While the Legislature grapples with the giant holes in state government’s operating budget, one of Louisiana’s larger priorities appears to be on fiscal auto pilot. Louisiana is due to get billions from federal funds and the BP settlement of claims arising from the 2010 oil spill that devastated the Gulf Coast.
But there are problems ahead, requiring vigilance to ensure the money goes where it ought to go and that it’s not siphoned off for other purposes — either at the state level or by ill-advised budget maneuvers like those recommended lately by President Barack Obama.
At the state level, the Public Affairs Research Council called out former Gov. Bobby Jindal for using some dedicated coastal money in his last efforts to patch together the current-year state budget. That patch turned out to be a Band-Aid way too small for the budget wound, leading to the contentious special session of the Legislature.
Notably, though, both candidates for governor — the Jindal move coming before the runoff election — opposed any use of coastal funds for operating expenses. Gov. John Bel Edwards and the new administration are, we hope, going to be consistently strong on this issue.
Edwards and lawmakers, though, did tap part of the BP settlement for the budget, right? Yes, but that was $200 million from the settlement to be awarded to the state for economic damages. The far-larger settlement will be dedicated to coastal work.
At the same time, if the president and national politics does not get in the way, the Gulf of Mexico Energy and Security Act of the past decade finally kicks in with serious revenue-sharing for Louisiana and other Gulf states.
“With the BP oil spill settlements and GOMESA funding, Louisiana has an opportunity to execute some critical coastal protection and restoration projects,” PAR noted. But the watchdog group added that the money can’t become a piggy bank at the state level: “With critical state revenues declining and the funding gap widening for coastal restoration and protection, Louisiana must not continue to make mistakes like siphoning designated money away from coastal protection and restoration.”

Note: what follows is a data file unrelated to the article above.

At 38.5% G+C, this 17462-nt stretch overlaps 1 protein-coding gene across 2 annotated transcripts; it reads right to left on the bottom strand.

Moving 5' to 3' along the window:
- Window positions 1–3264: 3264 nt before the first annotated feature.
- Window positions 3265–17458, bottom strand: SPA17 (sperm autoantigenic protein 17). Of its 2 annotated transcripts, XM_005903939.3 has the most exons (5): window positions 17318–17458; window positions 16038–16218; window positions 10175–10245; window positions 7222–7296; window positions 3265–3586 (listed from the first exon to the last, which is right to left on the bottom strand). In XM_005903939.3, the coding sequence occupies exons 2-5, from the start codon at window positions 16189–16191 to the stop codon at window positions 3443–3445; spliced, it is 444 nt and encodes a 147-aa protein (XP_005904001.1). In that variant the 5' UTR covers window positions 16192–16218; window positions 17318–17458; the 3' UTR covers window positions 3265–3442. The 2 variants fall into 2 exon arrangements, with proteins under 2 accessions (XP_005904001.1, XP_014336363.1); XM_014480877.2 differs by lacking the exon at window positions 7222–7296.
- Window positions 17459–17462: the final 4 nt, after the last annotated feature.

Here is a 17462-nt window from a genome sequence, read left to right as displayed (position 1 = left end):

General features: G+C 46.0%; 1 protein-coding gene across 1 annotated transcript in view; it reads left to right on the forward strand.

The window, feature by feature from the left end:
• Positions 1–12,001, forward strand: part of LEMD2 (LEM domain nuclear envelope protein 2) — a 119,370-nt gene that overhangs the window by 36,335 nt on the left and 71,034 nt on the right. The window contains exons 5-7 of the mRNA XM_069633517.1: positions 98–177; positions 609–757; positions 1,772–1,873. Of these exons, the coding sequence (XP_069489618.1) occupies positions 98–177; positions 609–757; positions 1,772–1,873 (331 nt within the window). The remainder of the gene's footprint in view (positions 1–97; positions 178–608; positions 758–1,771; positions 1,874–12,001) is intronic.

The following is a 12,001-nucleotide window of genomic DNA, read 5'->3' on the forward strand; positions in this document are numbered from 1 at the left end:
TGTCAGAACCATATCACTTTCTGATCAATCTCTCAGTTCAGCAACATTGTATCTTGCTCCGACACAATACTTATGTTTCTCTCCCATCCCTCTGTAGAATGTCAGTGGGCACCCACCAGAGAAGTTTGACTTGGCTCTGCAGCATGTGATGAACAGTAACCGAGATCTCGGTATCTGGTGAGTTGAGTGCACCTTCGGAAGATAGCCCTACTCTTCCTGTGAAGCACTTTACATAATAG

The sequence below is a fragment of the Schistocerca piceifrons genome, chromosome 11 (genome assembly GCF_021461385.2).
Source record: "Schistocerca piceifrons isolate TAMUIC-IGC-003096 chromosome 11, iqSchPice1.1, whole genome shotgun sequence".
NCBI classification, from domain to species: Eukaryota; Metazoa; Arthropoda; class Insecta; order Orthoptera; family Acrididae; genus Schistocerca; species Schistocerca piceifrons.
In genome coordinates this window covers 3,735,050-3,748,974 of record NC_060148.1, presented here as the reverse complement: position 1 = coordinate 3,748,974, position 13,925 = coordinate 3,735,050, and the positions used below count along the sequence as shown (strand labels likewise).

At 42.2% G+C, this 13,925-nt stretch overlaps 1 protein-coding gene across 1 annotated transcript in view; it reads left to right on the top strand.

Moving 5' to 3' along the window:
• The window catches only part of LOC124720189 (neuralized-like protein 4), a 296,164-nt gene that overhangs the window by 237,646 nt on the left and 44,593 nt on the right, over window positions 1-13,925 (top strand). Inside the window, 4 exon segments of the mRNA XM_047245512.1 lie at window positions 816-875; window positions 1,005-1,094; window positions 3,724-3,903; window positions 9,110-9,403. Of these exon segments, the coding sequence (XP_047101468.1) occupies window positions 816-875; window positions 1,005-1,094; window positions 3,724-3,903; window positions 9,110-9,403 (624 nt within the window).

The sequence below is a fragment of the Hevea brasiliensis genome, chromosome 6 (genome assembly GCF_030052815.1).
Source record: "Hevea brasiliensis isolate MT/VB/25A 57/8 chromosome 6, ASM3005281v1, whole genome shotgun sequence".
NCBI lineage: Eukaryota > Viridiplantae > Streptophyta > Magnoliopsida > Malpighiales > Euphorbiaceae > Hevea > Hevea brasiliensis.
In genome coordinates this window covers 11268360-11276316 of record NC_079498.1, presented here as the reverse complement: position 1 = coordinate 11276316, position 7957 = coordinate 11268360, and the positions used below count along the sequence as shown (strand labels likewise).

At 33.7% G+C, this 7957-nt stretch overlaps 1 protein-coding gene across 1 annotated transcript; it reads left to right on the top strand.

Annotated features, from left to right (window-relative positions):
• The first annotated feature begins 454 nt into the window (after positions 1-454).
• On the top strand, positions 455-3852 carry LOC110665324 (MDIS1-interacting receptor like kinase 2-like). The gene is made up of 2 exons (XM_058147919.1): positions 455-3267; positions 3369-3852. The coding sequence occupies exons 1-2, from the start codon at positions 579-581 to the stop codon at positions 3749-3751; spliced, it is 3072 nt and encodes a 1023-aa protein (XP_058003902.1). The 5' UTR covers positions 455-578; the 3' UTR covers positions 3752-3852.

That’s true, but the risks of losing GOMESA money at the federal level cannot be ignored.
That has prompted a stern letter to the president from several Louisiana coastal groups, including national environmental organizations, and the governor and other elected officials. The letter backs the efforts of the Louisiana delegation in Congress to keep GOMESA for the states, instead of redistributing the money for use around the country, as recommended by Obama’s proposed 2017 budget.
“Unfortunately, despite the progress we have made since the 2005 hurricanes and the 2010 oil spill, Louisiana is still facing the largest land loss crisis in north America,” the letter from the Restore the Mississippi River Delta Coalition says.
The erosion of Louisiana’s coastline is a truly national problem, given the vast interest of the larger economy in energy production as well as fisheries and wetlands. It seems particularly small-minded of Obama to scatter around the country money coming from the Gulf Coast that will protect the source of those revenues.
Part of the argument at the federal level is that the state already has made commitments to spend the coastal revenues on protection and restoration projects. We need to follow through on that commitment in the State Capitol.